Tag Archives: Willard Asylum for the Chronic Insane

Time and Tasking

Family Life Could Be Ovewhelming, While Still Not Comparable to Caring for Adults in an Asylum

Family Life Could Be Ovewhelming, While Still Not Comparable to Caring for Adults in an Asylum

Ward attendants were the backbone of patient care in asylums, and their attitudes and skills could make or break a patient’s experience (see last post). At the Canton Asylum for Insane Indians, attendants were never trained and very likely relied on their home experiences with raising children or being around perhaps difficult family members. The stress and tempo of caring for several children at home might mimic some of the tasks of attendants, but it made a difference that attendants were usually dealing with adults rather than children. Carrying a small child to a bath–even an unwilling one–might be stressful, but a parent would prevail. That might not be so true in the asylum setting. Here are just some of the routine tasks male attendants were expected to complete for ten or more patients each day:

— wake patients up (6:00 a.m.) and see that each patient washes his face and hand, and combs his hair

— attend the morning cleaning, bedmaking and tidying of the ward

— see that the lavatories, tubs, toilets and urinals are in good working order and not leaking. Fixtures are to be washed whenever necessary and scrubbed with a cleaning powder at least once daily. All faucets are to be polished whenever necessary

— all wood work is to be rubbed down once daily with an oiled cloth

Willard Asylum Patients Working in the Sewing Room. Structured Activities Made Supervision Easier for Attendants

Willard Asylum Patients Working in the Sewing Room. Structured Activities Made Supervision Easier for Attendants

In addition to these duties, attendants had to take patients to the dining room, feed those who could not feed themselves, bathe and change the clothing (or at least clean and change) patients who soiled themselves, take each able-bodied patient outdoors for exercise at least twice daily, shave them once a week, give them haircuts and trim their nails, and on and on. Patients were always to be supervised, and attendants were never to leave their wards except if duty required. Before doing that, they had to make sure no patient had a lighted pipe or cigarette, etc.

Agnews Insane Asylum Patients Eating Lunch, courtesy Detroit Public Library Digital Collections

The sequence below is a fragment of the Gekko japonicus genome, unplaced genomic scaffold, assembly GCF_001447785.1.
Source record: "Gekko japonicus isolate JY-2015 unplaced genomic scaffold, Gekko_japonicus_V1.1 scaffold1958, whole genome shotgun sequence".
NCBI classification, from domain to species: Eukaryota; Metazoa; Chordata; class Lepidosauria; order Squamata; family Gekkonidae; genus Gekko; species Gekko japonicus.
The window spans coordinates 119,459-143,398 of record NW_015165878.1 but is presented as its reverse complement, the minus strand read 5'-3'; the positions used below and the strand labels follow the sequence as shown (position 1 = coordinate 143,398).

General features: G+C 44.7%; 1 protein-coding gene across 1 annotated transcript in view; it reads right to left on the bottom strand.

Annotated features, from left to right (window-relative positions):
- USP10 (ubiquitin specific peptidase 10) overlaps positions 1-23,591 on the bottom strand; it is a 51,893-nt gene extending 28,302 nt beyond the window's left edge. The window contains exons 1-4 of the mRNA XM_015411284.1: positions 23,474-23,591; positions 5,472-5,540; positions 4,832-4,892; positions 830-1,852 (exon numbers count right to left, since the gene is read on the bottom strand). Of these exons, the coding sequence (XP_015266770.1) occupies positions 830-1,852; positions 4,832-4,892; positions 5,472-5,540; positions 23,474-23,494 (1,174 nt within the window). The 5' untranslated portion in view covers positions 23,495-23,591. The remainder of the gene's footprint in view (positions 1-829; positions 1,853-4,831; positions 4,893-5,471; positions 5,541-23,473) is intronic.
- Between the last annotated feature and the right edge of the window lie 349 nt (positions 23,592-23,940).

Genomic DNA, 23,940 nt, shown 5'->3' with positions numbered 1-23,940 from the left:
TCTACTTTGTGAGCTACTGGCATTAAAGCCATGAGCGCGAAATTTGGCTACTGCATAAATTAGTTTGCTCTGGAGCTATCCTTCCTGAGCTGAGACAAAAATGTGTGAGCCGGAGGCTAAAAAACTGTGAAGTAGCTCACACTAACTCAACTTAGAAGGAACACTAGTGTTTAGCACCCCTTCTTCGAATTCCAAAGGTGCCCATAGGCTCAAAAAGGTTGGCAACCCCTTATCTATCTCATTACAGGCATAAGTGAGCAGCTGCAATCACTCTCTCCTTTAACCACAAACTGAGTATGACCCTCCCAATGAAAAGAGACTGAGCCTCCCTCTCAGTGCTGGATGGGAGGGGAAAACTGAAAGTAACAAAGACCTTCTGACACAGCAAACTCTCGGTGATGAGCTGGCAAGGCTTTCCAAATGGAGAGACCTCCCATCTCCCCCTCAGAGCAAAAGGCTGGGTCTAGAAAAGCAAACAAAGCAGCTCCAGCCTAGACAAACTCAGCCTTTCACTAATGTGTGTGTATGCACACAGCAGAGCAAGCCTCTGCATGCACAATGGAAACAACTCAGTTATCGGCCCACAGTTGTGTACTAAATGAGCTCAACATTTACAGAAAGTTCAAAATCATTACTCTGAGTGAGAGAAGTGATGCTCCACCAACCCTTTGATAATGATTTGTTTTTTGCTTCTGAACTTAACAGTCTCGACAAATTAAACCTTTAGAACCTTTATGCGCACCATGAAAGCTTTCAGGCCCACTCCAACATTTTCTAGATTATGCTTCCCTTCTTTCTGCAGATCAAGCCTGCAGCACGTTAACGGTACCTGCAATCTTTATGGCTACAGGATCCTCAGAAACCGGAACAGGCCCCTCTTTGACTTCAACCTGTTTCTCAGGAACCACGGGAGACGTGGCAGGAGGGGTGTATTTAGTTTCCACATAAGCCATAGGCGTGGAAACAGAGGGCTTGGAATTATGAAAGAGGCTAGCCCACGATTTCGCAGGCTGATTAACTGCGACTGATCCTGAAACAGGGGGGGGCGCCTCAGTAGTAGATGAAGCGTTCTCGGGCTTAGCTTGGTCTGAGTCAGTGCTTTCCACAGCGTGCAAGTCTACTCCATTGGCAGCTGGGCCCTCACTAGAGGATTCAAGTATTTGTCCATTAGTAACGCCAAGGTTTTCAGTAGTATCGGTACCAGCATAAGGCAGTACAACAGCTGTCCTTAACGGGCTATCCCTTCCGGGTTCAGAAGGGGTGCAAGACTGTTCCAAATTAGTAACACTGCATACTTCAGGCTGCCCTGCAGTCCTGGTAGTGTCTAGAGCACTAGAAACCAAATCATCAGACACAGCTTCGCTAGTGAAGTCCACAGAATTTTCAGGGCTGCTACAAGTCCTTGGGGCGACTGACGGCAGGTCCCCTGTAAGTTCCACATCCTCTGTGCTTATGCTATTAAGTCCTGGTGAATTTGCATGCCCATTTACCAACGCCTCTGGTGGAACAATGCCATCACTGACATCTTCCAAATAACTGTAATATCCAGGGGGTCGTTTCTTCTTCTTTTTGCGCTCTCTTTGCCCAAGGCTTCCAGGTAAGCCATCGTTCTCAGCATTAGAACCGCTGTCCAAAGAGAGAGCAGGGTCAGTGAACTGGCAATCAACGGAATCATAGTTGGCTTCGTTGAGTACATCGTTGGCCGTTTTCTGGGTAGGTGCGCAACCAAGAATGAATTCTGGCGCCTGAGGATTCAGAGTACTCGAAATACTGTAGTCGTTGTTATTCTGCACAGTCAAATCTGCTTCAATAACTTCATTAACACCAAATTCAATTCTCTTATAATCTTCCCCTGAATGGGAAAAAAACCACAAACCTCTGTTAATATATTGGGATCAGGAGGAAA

Agnews Insane Asylum Patients Eating Lunch, courtesy Detroit Public Library Digital Collections

It is little wonder that being an attendant was not an attractive job, and didn’t usually draw people who could get easier work with better pay, elsewhere.

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Part-Time Physicians

Doctor with Horse and Buggy, 1894

Doctor with Horse and Buggy, 1894

Early physicians were prepared to handle a variety of medical cases, and rural practitioners often took on mental illness as well, if their territories were too far away from asylums for treatment. They had a difficult and uncertain occupation, however, that didn’t necessarily provide a good living. We may be used to seeing doctors earning comfortable salaries today, but that wasn’t always the case.

 

View of Taunton State Hospital, Interior

View of Taunton State Hospital, Interior

Rural doctors could not set extraordinarily high fees for their work or they wouldn’t have been able to find and keep patients. But, the time-consuming trips they made to see patients (during the age of house calls) prevented them from seeing many patients on any given day. Few patients, of course, meant meager salaries. Earnings were all too often along the lines of the doctor in 1849 who billed a patient $12 for services–but then deducted two dollars in exchange for two bushels of buckwheat.

Because it was so difficult to earn a living as a full-time physician, many doctors took on second jobs. During the early 1800s in Burke County, North Carolina, doctors held second jobs ranging from Superior Court clerk, to school teacher, to hotel operator, to farmer, in order to supplement their wages as physicians.